How do I use taskMgr.add?

so I added taskMgr.add(self.update, “update”)
then I defined update
def update(self, task):

And then when I run the pgrm it says something like “attribute error attribute update does not exist.”
Update is a method.

I’m guessing you defined update() outside the scope of whatever class is calling taskMgr.add(), but I can’t be sure unless you post the bit of code that causing the problem. Could you do that please? :slight_smile:

yeah, I agree

here is a simple print task with proper indent:

import os
import sys

import direct.directbase.DirectStart
from pandac.PandaModules import *
from direct.showbase.DirectObject import DirectObject
from direct.task.Task import Task

class World(DirectObject):
  def __init__(self):
    self.mainLoop = taskMgr.add(self.update, "update")

  def update(self, task):
    print "update"
    return Task.cont       # Continue the task indefinitely

w = World()
from direct.showbase.ShowBase import ShowBase
from panda3d.core import *
from import Actor

#the limit is -140 and 157

class Application(ShowBase):
    def __init__(self):
        self.stage = loader.loadModel("stage")
        self.protag = loader.loadModel("handandgun")

        self.taskMgr.add(self.out_of_bounds, "out of bounds")


        self.accept("w", self.walkup)
        self.accept("a", self.walkleft)
        self.accept("s", self.walkdown)
        self.accept("d", self.walkright)

        def walkup(self):
            self.protag.setY(self.protag, -.2)

        def walkleft(self):
            self.protag.setX(self.protag, -.2)

        def walkdown(self):
            self.protag.setY(self.protag, .2)

        def walkup(self):
            self.protag.setX(self.protag, .2)

        def out_of_bounds(self, task):

            if self.protag.getX > 157:

            if self.protag.getX < -140:

        return task.cont

def out_of_bounds needs to be tabbed out right?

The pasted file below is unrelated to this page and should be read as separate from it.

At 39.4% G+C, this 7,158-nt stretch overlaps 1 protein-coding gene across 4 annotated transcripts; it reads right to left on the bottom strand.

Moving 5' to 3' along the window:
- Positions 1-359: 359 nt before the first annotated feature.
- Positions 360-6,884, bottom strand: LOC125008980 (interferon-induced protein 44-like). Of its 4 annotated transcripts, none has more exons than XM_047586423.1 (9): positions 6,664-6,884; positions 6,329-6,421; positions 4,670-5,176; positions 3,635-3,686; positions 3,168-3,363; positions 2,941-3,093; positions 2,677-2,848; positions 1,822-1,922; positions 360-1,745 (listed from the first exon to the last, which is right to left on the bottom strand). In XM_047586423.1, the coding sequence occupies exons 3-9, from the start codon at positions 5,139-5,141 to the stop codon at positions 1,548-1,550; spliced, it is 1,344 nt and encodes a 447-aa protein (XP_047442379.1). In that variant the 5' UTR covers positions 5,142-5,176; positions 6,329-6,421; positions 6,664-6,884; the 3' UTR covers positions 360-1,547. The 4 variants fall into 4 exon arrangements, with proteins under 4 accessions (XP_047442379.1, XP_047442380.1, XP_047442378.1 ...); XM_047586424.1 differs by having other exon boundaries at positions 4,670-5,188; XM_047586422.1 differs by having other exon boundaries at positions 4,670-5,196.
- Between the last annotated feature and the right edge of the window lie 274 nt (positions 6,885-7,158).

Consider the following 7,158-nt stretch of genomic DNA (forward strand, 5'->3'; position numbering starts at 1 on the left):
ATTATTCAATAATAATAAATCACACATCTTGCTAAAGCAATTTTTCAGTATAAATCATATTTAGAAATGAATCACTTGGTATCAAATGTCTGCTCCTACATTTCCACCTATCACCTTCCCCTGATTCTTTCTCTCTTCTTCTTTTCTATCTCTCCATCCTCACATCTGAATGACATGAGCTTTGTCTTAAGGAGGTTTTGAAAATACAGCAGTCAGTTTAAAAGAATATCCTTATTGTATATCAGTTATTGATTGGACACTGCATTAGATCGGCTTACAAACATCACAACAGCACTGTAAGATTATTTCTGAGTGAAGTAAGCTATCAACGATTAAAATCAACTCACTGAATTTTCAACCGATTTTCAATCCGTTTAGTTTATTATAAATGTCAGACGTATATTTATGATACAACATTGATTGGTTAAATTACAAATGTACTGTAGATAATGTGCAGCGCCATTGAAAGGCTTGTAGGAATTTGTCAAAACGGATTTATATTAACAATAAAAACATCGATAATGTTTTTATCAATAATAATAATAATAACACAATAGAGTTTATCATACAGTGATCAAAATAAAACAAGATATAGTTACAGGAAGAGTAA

Edit: I tried these and panda 3d gave me:

Known pipe types:
(all display modules loaded.)
:display(error): The application requested harware acceleration, but your OpenGL
:display(error): driver, GDI Generic, only supports software rendering.
:display(error): You need to install a hardware-accelerated OpenGL driver, or,
:display(error): if you actually want to use a software renderer, then
:display(error): alter the hardware/software configuration in your Config.prc file.
:ShowBase(warning): Unable to open ‘onscreen’ window.
Traceback (most recent call last):
File “C:\Users\Lisa\Documents\NetBeansProjects\Zombie_Arena\src\”, line 10, in
gameApp = Application()
File “C:\Users\Lisa\Documents\NetBeansProjects\Zombie_Arena\src\”, line 11, in init
File “C:\Panda3D-1.7.2\direct\showbase\”, line 243, in init
self.openDefaultWindow(startDirect = False, props=props)
File “C:\Panda3D-1.7.2\direct\showbase\”, line 765, in openDefaultWindow
raise StandardError, ‘Could not open window.’
StandardError: Could not open window.

It’s unusual to inherit from ShowBase and init it. Mostly people will inherit from DirectObject and init that.
To grab a window people usually do

import direct.directbase.DirectStart

Maybe it could work the way you do it, but there’s propably a reason why you never see people do it.

Also, never do a

from panda3d.core import *

You will quickly lose track of what you actually imported and transfer way too much into your namespace.

Actually I believe inheriting from ShowBase is now the recommended method and is what is used in the manual.

If you’re making a simple example, test, or demo program, using DirectStart is fine. (You could even use it for full games)

If you’re following an OO approach, which most people prefer, then inherit from ShowBase.

Using a

from panda3d.core import *

is also perfectly okay.

import * is there for a reason, when you want to import everything. If namespace clutter is a problem for you, then simply never use an *, and specify modules individually.

Also, there is little to no performance loss for importing everything (*) vs importing things individually.

Hope this helps,


everything looks like it’s inside of init, maybe you don’t want to do that; also the return in the def out_of_bounds looks like it is not tabbed in where it should be inside of def out_of_bounds